But what if society draws lines in bad places? What if, as an example, unwed mothers are ostracized and can’t find work to support their children?
Look, I am not claiming that human society will ever be perfect, but a voluntary society will be much more flexible and provide opportunities for people to resolve such differences of moral opinion far better than the society with a fixed set of legislated and enforced moral rules.
A voluntary society will actually be a collection of smaller, interconnecting and overlapping communities, and people will be better able to move around and choose the living environment that best suits them.
Within such a dynamic structure, society will be free to evolve in various directions and will not remain static and stagnant under one set of enforced moral rules. What will be discovered, I believe, is that the freest communities within the society will produce more and have higher standards of living, and this will attract people who will value these benefits more than they disvalue any particular behaviors that they may not agree with.
The result will be that over time, society will evolve toward more and more personal freedom, which is the direction opposite to which we currently find ourselves moving. Man, that’s heartless.
I mentioned before that governments insinuate themselves into good society and corrupt it, and now it is time to examine this assertion more closely. The current general consensus is that government is good and essential, and also that it is acceptable to use force to make everyone conform to a universal “moral code.”
To believe that using force to make peaceful people behave in some preferred manner is to be corrupted, and this corruption springs from government education and positive legislation.
Want to see the power of ostracism first hand and witness the inversion of ethics and morality due to government’s poisoning of the well? Try this:
Go forth and live your life making it known to all that you believe politics is unethical violence and voluntary transactions are the only just ways for people to interact. Proclaim those two very simple, irrefutable truths that taxation is theft and war is murder. Merely suggest that the troops abroad are acting in an unethical manner because they are killing human beings on command. Infer that just perhaps, if a person voluntarily supports an organization that murders, then he is somehow, just maybe, a tiny bit complicit in those murders. See how uncomfortable it is to be at such philosophical odds with coworkers, friends, and family.
The government will not, as a rule, need to send agents out after you for speaking out against its policies (not at the moment, at least). The government utilizes the better weapon of social ostracism as its main enforcement arm for controlling its citizens. If the government had to use direct force to coerce people into behaving like good little compliant citizens, the jig would be up.
But they really don’t have to exert too much overt vertical pressure, as they have indoctrinated the masses so as to apply constant horizontal pressure to one another to stay in line. As social animals, we are very susceptible to this peer pressure.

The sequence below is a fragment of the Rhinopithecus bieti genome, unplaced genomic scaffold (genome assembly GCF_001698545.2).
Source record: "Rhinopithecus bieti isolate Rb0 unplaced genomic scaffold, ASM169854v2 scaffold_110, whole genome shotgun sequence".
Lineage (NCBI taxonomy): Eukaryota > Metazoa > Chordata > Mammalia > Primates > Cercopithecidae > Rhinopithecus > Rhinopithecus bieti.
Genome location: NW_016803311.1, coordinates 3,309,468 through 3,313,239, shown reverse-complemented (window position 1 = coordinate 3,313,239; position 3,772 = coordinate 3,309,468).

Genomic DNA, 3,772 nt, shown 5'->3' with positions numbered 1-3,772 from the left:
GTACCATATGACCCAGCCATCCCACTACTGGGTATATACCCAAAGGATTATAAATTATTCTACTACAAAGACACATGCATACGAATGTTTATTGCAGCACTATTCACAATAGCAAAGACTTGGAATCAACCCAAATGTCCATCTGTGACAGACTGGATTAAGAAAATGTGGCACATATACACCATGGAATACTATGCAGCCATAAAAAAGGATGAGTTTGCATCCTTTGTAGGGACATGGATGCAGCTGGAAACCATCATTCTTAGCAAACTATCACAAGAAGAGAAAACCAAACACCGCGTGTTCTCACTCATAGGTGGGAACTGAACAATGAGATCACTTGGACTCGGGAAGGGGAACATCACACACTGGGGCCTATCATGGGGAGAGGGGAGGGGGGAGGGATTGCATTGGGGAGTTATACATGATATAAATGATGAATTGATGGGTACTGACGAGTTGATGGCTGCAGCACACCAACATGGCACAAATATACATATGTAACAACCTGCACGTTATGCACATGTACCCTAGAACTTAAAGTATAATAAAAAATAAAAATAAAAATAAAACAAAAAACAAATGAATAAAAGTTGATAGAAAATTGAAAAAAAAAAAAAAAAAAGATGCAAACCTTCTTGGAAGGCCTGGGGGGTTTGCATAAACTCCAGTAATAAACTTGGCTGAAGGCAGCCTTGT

Corrupt the minds, and then let them police themselves. This requires much less work for the government to control its citizens, and it hides the violence behind the consent given to the government, and creates a mass of relatively happy people who think they are free. The random few who are dissatisfied with this virtual paradise on Earth are quickly jumped on by their fellow citizens and either brought back into line or ostracized.
Now just imagine this horizontal pressure being used to uphold a just society. Yes, I believe it would work quite well. Perhaps the current generations of adults are mostly lost causes, but each will sequentially be replaced with a new generation, and if we can begin to teach our children about freedom and raise them in loving, caring, and respecting environments, only then may the paradigm finally shift.
Heartless libertarians? This is a term forged by the heartless people of a corrupt society. These misguided individuals believe themselves to be good and believe that the people with true hearts are bad. Up is down and black is white.
Trying to paint a picture of a free, uncorrupted society to a corrupted person is to describe a society full of heartlessness and corruption. People will be free to interact with others as they please? No one will forcibly regulate these interactions? No one will be forced to help anyone? Horrors!
They will then explain to you the obvious and proper way to organize society:
I don’t like the fact that some people [do x], and so I will force everyone to pay for someone with a gun to prohibit them from [doing x].
Prohibition is not just a reference to a Constitutional amendment, it is the very definition of government, and the government advocate is truly the heartless one, not the libertarian.
It is not heartless to advocate for individual rights and freedoms;
it is not heartless to assume the best of innate, cooperative human nature;
it is not heartless to raise your children to respect the individuality and sovereignty of all human beings and to understand their own innate freedom; and
it is not heartless to allow each equal-rights-endowed human being to freely pursue his or her own goals as they see fit as long as they do not interfere with the innate human rights of others.
Heartless is locking up people for victimless crimes, such as having certain plants in their possession.
Heartless is not allowing people to have property they can call their own.
Heartless is not allowing people to travel freely upon the face of the Earth.
Heartless is training children to be lifelong subservient dependents.
Heartless is forcing people to work and pay for other people's goodies.
Heartless is ruthlessly enforcing the positive law with agents who are allowed to use force with relative impunity and immunity.
Heartless is arbitrarily killing people in distant lands.
I know you can see the difference: So what does your heart tell you?
"Selfishness is not living as one wishes to live, it is asking others to live as one wishes to live." ~Oscar Wilde